Court appearance for ex-Lake Bluff teacher 32 years in the making

ByBy: Chuck Goudie, Ross Weidner, Barb Markoff and Christine Tressel WLS logo
Monday, May 15, 2017
Court appearance for ex-Lake Bluff teacher 32 years in the making
Former Lake Bluff teacher Charles T. "Chuck" Ritz surrendered to authorities Monday on a public indecency charge.

LAKE BLUFF, Ill. (WLS) -- Former Lake Bluff junior high teacher Charles T. "Chuck" Ritz surrendered to Lake County, Illinois authorities on Monday on a public indecency charge.

Ritz, 66, was the subject of numerous I-Team reports beginning last November following allegations by several former students that he had sexually exploited them in the early to mid-1980s.

A judge set his bond at $100,000 and he was ordered to have no contact with children. Arraignment is set for June 22 at the Lake County courthouse in Waukegan.

Ritz was being held Monday afternoon at the Lake County Jail and had not yet posted bail. He was represented in court by attorney Robert Deters. The Round Lake Beach lawyer declined to offer any comments or answer questions about the case.

The former Illinois school teacher moved to southern California shortly after District 65 school district officials learned of sexual misconduct allegations against him in 1985. Despite moves by the school board to fire Ritz 32 years ago for "unacceptable behavior," he was allowed to resign and even paid $22,000 on his way out the door.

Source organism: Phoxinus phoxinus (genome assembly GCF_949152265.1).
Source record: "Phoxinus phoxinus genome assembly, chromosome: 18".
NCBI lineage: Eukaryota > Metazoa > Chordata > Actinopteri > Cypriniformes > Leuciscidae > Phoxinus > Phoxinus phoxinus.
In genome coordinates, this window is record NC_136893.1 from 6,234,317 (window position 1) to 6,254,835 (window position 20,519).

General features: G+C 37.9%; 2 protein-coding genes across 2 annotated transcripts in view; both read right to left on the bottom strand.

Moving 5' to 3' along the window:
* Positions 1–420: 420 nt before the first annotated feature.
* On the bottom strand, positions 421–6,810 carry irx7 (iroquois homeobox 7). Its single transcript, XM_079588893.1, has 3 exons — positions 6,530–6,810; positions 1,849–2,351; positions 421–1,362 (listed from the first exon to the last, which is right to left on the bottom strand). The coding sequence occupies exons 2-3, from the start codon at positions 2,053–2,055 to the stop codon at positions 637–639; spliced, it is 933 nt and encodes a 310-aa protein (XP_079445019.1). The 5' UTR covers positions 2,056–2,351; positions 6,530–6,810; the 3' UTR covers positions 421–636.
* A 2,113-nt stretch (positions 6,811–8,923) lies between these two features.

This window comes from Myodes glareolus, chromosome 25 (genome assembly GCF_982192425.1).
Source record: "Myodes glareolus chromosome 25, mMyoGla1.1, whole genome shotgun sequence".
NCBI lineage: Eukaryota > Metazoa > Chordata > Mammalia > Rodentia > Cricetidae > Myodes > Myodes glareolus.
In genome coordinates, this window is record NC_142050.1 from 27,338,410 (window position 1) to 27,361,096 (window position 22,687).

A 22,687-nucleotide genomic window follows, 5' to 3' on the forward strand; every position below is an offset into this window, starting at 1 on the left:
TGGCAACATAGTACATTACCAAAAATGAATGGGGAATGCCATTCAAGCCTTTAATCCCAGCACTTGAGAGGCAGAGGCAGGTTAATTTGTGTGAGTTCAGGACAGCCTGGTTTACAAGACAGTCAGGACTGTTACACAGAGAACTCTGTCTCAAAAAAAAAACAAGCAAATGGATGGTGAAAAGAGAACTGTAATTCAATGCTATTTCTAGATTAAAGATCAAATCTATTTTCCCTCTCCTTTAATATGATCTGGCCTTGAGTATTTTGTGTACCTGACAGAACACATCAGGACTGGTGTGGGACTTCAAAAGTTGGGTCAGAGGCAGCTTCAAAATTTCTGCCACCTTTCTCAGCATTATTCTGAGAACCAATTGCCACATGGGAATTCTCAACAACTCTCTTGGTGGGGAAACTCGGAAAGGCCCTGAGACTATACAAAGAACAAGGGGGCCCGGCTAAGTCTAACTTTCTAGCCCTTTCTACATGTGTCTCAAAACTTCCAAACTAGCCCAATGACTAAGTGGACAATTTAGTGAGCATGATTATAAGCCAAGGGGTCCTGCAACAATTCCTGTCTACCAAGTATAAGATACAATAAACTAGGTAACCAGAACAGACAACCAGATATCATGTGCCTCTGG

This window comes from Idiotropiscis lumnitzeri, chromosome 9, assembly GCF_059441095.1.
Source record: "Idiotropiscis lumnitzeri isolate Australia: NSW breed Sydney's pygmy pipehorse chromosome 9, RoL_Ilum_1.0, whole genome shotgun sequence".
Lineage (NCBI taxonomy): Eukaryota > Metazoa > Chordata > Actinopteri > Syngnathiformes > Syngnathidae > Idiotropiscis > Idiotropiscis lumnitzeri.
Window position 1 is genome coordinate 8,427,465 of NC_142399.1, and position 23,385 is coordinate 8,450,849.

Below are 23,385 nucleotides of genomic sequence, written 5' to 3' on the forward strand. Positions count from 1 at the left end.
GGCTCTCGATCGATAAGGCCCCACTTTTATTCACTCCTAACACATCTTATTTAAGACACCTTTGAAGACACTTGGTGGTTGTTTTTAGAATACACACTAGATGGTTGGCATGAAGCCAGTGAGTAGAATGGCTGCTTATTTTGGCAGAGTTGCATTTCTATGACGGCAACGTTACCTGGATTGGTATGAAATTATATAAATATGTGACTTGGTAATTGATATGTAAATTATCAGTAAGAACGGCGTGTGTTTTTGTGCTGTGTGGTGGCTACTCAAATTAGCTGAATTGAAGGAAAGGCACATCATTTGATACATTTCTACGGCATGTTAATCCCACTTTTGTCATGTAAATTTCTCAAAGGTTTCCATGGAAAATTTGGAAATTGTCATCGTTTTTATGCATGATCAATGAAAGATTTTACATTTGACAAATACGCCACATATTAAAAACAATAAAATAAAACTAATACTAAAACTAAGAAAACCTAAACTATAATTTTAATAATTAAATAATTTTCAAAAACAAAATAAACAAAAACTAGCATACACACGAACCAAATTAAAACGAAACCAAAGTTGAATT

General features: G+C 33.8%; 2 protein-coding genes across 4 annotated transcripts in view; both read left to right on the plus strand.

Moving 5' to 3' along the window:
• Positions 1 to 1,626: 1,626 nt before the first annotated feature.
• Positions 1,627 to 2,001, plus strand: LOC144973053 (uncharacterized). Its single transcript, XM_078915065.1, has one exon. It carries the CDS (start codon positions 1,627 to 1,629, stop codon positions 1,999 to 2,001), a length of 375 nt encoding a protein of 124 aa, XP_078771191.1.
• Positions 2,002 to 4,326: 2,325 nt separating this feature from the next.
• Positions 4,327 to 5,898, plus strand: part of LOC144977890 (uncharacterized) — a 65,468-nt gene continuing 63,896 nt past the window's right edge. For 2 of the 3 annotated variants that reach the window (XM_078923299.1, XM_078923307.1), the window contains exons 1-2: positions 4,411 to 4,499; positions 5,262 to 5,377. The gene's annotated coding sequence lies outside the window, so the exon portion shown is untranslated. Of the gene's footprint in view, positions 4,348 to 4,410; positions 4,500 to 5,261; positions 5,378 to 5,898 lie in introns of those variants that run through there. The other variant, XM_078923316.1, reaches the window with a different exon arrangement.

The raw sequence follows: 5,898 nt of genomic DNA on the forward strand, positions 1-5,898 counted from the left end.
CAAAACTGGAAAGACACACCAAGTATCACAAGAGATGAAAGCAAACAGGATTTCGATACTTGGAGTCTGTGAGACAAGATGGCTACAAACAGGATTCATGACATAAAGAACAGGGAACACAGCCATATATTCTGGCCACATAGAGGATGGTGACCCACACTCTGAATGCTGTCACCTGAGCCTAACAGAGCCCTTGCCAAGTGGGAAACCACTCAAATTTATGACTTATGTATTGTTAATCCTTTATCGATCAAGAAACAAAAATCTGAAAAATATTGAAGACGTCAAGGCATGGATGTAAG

He began a second teaching career in Orange County, Calif., where district officials say they have opened an investigation of his conduct at the upscale La Habra High School. Fullerton school district officials have hired an "investigative special counsel" to look at the Ritz case.

Late last year when the I-Team attempted to speak with Ritz at his home in Santa Ana he declined comment and closed his front door on our news crew.

Ritz's "self-surrender" in Lake County on Monday means that no extradition will be necessary, and Lake Bluff officers won't have to travel to California to arrest him.

Under the terms of his bond, he is allowed to return to California or go to Wisconsin, where a relative is believed to live.